|DEMPSEY KEACH BALLARD,
also known as Keach Ballard,
INDEPENDENT SCHOOL DISTRICT NO. 4 OF BRYAN COUNTY, OKLAHOMA, otherwise known as the Colbert School District; AL WHITE, individually; W.E. "RUSTY" BRIGMAN, individually; JARVIS DOBBS, individually,
Whether a teacher's unexecuted threat to physically assault the school superintendent and another teacher, made on school premises but outside the general purview of the students, constitutes "moral turpitude" justifying his dismissal under Okla. Stat. tit. 70, § 6-101.22.
Pursuant to Okla. Stat. tit. 20, §§ 1602.1 and 1604(3), the Oklahoma Supreme Court may reformulate this question of law. A summary of the pertinent facts is set out below. See id., § 1604(2).
Dempsey Keach Ballard was employed by the Colbert School District from 1984 until his termination on September 28, 1998. According to Mr. Ballard's complaint,(*) from 1984 until 1991, he was employed as both a teacher and a baseball coach. In June 1991, Mr. Ballard protested a reduction in the baseball budget to the school board. Shortly thereafter, he was notified that the school board had decided not to renew his coaching contract, and another baseball coach was hired. In June 1992, the school board eliminated Mr. Ballard's teaching position as part of a limited reduction in force. After Mr. Ballard brought suit in state court, the parties settled and he was reinstated as a teacher and baseball coach in 1994. In July 1997, defendant Jarvis Dobbs was hired as school superintendent. Mr. Ballard alleges that school board members influenced the new superintendent to form a negative opinion about him. In May 1998, on the superintendent's recommendation, Mr. Ballard's contract was terminated. On August 3, 1998, the state court again ordered him reinstated. See Aplt. App. at 2-5.
The following facts are taken from the federal district court's findings after it conducted a de novo hearing pursuant to Okla. Stat. tit. 70, § 6-101.27.(2) Id. at 20-28. For the 1998-1999 school year, Mr. Ballard was assigned to teach physical education at the elementary school. On the morning of August 14, 1998, the school superintendent observed him in the copy room of the adjacent middle school. When the bell for first period rang, the superintendent instructed Mr. Ballard and another teacher to report to their assigned areas. After the other teacher left the copy room, Mr. Ballard informed the superintendent that he was already in his assigned area. When the superintendent threatened to write him up for not reporting to his assigned area, Mr. Ballard stated in a threatening tone "if you do, I'll beat the shit out of you." Id. at 22. When the superintendent asked if Mr. Ballard was threatening him, he replied "no, I'm telling you like it is - I'll do it right here." Id.
The superintendent left the copy room to get a witness to the exchange, and returned with the assistant principal. When the superintendent again asked whether Mr. Ballard was threatening him, he replied "what I said before still stands. I'll do it right here." Id. After Mr. Ballard refused to leave the copy room, the superintendent left, and Mr. Ballard told the assistant principal that he was going to hit the superintendent. Some of Mr. Ballard's threats were also heard by a teacher from the hallway outside the copy room.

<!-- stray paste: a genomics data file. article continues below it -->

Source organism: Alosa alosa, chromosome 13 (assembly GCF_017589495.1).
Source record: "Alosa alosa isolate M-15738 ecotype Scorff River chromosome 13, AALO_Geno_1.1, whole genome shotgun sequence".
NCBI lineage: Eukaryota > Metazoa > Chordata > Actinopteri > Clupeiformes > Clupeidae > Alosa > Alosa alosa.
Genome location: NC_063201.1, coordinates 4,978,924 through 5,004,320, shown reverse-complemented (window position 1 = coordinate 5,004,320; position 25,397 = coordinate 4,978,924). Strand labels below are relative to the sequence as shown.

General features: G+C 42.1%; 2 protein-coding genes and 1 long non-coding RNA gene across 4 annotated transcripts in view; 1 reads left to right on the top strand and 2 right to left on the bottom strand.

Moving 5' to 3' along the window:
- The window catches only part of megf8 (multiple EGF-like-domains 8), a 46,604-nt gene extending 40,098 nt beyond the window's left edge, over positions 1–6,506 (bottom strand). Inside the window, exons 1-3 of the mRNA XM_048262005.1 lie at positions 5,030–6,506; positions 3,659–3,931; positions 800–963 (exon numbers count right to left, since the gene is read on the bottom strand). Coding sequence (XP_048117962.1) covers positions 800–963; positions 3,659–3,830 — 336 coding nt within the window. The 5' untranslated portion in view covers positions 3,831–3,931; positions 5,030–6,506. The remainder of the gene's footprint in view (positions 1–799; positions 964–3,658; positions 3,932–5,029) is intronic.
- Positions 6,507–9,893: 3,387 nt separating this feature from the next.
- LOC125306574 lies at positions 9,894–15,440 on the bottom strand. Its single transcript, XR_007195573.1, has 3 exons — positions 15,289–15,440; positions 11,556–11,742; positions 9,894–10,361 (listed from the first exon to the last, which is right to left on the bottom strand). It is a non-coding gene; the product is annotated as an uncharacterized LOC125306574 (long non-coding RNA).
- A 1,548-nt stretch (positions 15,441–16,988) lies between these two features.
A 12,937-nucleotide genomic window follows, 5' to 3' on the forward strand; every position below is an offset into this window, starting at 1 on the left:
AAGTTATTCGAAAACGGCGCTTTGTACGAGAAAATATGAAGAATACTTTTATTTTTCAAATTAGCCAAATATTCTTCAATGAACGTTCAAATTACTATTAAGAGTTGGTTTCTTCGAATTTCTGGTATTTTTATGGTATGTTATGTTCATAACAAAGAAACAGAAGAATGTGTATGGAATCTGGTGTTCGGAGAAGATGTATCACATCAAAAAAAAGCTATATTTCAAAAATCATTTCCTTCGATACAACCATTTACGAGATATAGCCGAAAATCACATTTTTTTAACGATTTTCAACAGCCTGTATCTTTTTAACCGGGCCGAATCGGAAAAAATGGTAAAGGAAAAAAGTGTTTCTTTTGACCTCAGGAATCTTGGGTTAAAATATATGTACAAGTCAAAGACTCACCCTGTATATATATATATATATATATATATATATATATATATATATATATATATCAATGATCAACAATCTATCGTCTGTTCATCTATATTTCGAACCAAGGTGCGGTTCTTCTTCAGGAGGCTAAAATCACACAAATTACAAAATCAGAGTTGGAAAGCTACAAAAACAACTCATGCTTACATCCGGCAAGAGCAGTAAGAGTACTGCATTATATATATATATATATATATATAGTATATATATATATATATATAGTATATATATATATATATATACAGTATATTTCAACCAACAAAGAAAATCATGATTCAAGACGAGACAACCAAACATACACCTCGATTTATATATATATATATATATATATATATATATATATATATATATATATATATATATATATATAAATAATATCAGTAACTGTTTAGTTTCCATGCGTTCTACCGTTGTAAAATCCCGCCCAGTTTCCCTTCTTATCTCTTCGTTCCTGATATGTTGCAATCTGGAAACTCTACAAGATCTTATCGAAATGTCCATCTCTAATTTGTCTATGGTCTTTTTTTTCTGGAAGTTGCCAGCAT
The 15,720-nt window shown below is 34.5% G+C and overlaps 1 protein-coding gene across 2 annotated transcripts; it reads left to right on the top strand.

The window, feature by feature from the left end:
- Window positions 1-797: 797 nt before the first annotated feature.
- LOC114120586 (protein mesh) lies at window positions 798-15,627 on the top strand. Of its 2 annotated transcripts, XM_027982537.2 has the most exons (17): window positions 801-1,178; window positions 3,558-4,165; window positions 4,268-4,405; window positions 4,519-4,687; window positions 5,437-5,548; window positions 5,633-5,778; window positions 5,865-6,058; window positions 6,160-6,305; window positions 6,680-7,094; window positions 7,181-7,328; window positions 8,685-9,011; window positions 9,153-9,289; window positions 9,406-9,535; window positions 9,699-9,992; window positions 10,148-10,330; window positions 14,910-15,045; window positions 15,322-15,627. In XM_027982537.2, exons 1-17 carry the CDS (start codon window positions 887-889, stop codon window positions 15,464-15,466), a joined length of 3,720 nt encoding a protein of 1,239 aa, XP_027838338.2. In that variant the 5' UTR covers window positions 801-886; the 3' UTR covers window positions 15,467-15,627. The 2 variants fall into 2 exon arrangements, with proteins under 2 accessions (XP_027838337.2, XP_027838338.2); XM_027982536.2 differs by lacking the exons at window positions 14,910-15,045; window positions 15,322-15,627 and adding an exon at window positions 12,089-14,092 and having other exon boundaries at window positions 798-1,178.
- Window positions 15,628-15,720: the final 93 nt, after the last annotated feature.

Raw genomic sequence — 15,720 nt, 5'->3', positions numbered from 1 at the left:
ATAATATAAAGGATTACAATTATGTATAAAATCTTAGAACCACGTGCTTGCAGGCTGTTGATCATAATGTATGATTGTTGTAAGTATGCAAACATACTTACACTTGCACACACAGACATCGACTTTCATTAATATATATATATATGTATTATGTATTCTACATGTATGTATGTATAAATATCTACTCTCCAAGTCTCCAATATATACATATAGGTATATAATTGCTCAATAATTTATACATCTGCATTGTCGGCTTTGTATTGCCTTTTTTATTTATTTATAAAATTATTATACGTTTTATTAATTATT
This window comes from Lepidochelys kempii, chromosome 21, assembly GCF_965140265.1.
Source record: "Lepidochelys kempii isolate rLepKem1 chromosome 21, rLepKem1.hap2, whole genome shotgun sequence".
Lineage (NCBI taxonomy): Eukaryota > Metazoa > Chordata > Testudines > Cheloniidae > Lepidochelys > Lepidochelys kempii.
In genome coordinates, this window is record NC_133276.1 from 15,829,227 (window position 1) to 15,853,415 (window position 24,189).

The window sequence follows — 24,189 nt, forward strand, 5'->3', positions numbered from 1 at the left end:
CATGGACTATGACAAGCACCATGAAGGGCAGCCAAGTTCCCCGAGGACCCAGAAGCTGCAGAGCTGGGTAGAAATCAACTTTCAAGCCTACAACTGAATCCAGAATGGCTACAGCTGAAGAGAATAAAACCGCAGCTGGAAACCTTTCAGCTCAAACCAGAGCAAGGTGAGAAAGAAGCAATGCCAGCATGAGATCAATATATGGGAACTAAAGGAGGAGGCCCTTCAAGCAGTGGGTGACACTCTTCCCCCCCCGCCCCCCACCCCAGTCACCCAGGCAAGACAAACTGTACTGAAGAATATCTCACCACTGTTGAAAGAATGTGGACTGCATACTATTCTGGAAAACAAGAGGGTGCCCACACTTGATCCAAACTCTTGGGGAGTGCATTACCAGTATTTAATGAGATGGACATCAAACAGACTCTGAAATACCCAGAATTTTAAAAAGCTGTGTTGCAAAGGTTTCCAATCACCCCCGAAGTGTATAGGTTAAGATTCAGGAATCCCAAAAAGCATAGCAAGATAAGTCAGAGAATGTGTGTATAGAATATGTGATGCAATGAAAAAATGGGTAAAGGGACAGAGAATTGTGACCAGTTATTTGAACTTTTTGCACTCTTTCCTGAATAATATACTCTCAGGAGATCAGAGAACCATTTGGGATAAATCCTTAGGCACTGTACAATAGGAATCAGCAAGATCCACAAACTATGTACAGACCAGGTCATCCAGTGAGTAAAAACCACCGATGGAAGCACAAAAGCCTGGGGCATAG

Mr. Ballard then caught up with the superintendent and stated they needed to talk to straighten things out. The superintendent replied that they no longer had anything to talk about. At this point the two men were joined by the school principal. Mr. Ballard stated that he was tired of people talking about his wife, and that if it did not stop he would take matters into his own hands. In particular, he complained about comments made by the new baseball coach and stated in a threatening manner that "if [the coach] makes any further comment, [he] would pick something up and knock his head off." Id. at 24. Thereafter, Mr. Ballard informed the principal and superintendent that he was sick and was leaving for the rest of the day.
On August 17, 1998, the superintendent and principal notified Mr. Ballard that he was suspended for his comments. After a hearing, the school board voted to terminate Mr. Ballard for moral turpitude pursuant to Okla. Stat. tit. 70, § 6-101.22.(3) Moral turpitude was the sole ground upon which Mr. Ballard was terminated. Mr. Ballard brought this civil rights action in the federal district court, and included a state law claim for a de novo hearing on his dismissal under id., § 6-101.27(A). After conducting a hearing and making the above findings of fact, the district court affirmed the Board's conclusion that Mr. Ballard's conduct constituted moral turpitude justifying termination. On Mr. Ballard's motion, the court then dismissed the remaining claims.
Mr. Ballard argues on appeal that even accepting the facts as found by the district court, as a matter of law his conduct did not constitute "moral turpitude." On our review of Mr. Ballard's claim, we are bound by the district court's factual findings in the absence of clear error, see Hawzipta v. Indep. Sch. Dist. No. I-004, 13 P.3d 98, 100-01 (Okla. Ct. App. 2000), but our review of the meaning of the statutory term "moral turpitude" is a question of law which we review de novo, see Multiple Injury Trust Fund v. Pullum, 37 P.3d 899, 903-04 (Okla. 2001). Because "moral turpitude" is not defined in the statute and no Oklahoma court has considered its application to facts similar to those presented in this case, we believe certification is appropriate. See Okla. Stat. tit. 20, § 1602.
Courts generally seem to group conduct involving moral turpitude into two categories: sexual misconduct and conduct involving deceit or fraud. Conduct outside these categories appears to be treated haphazardly throughout the country. See generally John Trebilcock, Off Campus: School Board Control over Teacher Conduct, 35 Tulsa L.J. 445 (2000); Morrison v. State Bd. of Educ., 461 P.2d 375, 379-87 (Cal. 1969) (reviewing cases from California and other jurisdictions).
Oklahoma courts have defined moral turpitude as
any conduct contrary to justice, honesty, and good morals. [It] implies something immoral in itself regardless of whether it is punishable by law. The doing of the act itself, and not its prohibition by statute determines the moral turpitude. The elements of intent and knowledge are regarded as important, and if the wrong is unintentional or if the act is made improper by statute without regard to the mental element, it is not moral turpitude.